Tags: structure

How to Deal with a Huge Pile of Comments

by Elizabeth Rusch
Published on: August 20, 2015
Comments: No Comments

Have you ever felt buried under a pile of manuscripts comments? My two critique groups generously agreed to read my whole middle-grade novel April Fool. So I had 10 copies printed and mailed them off.

All 10 members read them, poured their hearts, souls and intellects into reading and commenting. And now I face this:

Pile of April Fool manuscripts

(Wow, it looks so much more intimidating on my desk…believe me, its a huge pile.)

When I met with the two groups, the members gave me oral comments and I took notes furiously. But I don’t want to miss anything they may have written in addition, so I have to go through this huge pile. Did I mention that it is huge.?Or at least feels huge…

So how do I take a pile of marked up manuscripts and turn it into a plan? I start by pulling the first manuscript off the pile. I begin to read the comments. In Word I start two files: One is a list of notes on comments that I know I want to address. These comments and suggestions resonate with me, and I have a hunch that by making these suggested changes the manuscript will not only be better but will also be closer to what I want the book to be. The second Word doc is a list of notes on suggestions that I think are interesting but that I’m not sure I want do.

The first list becomes my master TO DO list for revision. The second list I will consider again after I have finished those revisions. After working with the manuscript on the first set of notes, I usually have a better idea of whether these suggestions will take me in the direction I want to go.

There is one more step to this manuscript mountain climbing process. The height of the pile is partially my own fault. Instead of printing the manuscripts double-sided to save paper, I print single-sided. That way I can flip through a manuscript, taking out all the pages that have no comments or that have comments or edits that I don’t want to do. This leaves me with a much smaller pile of the pages that have important comments or line edits that I want to input. Ahh, a smaller mountain.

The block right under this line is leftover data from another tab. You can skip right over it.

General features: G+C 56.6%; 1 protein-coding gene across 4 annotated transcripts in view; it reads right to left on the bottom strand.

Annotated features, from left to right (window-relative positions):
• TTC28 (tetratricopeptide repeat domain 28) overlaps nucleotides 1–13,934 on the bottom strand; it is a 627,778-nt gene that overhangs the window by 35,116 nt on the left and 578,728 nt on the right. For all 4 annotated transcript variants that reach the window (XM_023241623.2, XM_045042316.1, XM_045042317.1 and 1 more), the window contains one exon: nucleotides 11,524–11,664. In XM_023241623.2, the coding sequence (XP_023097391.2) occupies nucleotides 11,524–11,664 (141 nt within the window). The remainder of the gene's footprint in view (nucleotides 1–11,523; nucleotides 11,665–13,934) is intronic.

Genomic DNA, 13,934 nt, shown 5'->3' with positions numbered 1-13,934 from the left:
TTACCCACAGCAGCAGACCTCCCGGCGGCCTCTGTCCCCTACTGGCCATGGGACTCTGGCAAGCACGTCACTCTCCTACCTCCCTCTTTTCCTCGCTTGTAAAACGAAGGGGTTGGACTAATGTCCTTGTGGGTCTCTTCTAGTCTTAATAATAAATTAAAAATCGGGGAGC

This reviewing and sorting and weeding process helps me both ponder comments at my own pace and sets me up with a clear list of revisions I know I want to make.

And when I’m done with all these revisions and I’m ready to print out my new improved manuscript, I’ll have lots of recycled paper to print it on 🙂

Happy revising.

Elizabeth Rusch

NEVER Give Up on a Book You Believe In

Don’t give upWhen I was pregnant with my second child, who is now 10 years old, I started writing a picture book called Squeaks, Stumps, and Surprises: A Big Brother’s Guide to Life with a New Baby. I was trying to see my second pregnancy and the appearance of a new baby in the family through my first child’s eyes. I asked him and his friends what they thought about pregnancy and new babies, especially new siblings. And I learned that little kids don’t see things the way we adults do.